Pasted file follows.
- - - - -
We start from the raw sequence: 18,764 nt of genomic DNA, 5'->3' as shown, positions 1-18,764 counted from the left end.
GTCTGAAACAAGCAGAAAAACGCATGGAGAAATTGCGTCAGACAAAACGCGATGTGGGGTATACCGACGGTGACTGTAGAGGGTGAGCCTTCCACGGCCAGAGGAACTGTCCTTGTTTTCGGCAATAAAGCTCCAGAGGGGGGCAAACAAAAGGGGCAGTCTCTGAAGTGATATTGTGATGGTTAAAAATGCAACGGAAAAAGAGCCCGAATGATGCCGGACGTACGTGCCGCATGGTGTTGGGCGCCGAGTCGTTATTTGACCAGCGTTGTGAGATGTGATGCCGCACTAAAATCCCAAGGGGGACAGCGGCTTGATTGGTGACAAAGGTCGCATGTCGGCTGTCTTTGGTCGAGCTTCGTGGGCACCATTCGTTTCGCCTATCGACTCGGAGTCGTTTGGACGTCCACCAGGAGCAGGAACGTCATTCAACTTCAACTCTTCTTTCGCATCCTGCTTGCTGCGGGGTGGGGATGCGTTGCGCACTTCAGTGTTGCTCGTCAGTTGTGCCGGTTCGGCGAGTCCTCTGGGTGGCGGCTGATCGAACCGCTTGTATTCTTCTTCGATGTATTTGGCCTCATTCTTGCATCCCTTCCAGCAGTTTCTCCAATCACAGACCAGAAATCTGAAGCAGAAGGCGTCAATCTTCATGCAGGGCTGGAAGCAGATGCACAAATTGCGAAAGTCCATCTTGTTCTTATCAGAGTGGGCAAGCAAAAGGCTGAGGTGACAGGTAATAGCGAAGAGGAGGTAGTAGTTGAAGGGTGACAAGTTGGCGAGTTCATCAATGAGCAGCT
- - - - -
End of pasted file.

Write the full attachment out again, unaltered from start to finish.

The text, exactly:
We start from the raw sequence: 18,764 nt of genomic DNA, 5'->3' as shown, positions 1-18,764 counted from the left end.
GTCTGAAACAAGCAGAAAAACGCATGGAGAAATTGCGTCAGACAAAACGCGATGTGGGGTATACCGACGGTGACTGTAGAGGGTGAGCCTTCCACGGCCAGAGGAACTGTCCTTGTTTTCGGCAATAAAGCTCCAGAGGGGGGCAAACAAAAGGGGCAGTCTCTGAAGTGATATTGTGATGGTTAAAAATGCAACGGAAAAAGAGCCCGAATGATGCCGGACGTACGTGCCGCATGGTGTTGGGCGCCGAGTCGTTATTTGACCAGCGTTGTGAGATGTGATGCCGCACTAAAATCCCAAGGGGGACAGCGGCTTGATTGGTGACAAAGGTCGCATGTCGGCTGTCTTTGGTCGAGCTTCGTGGGCACCATTCGTTTCGCCTATCGACTCGGAGTCGTTTGGACGTCCACCAGGAGCAGGAACGTCATTCAACTTCAACTCTTCTTTCGCATCCTGCTTGCTGCGGGGTGGGGATGCGTTGCGCACTTCAGTGTTGCTCGTCAGTTGTGCCGGTTCGGCGAGTCCTCTGGGTGGCGGCTGATCGAACCGCTTGTATTCTTCTTCGATGTATTTGGCCTCATTCTTGCATCCCTTCCAGCAGTTTCTCCAATCACAGACCAGAAATCTGAAGCAGAAGGCGTCAATCTTCATGCAGGGCTGGAAGCAGATGCACAAATTGCGAAAGTCCATCTTGTTCTTATCAGAGTGGGCAAGCAAAAGGCTGAGGTGACAGGTAATAGCGAAGAGGAGGTAGTAGTTGAAGGGTGACAAGTTGGCGAGTTCATCAATGAGCAGCT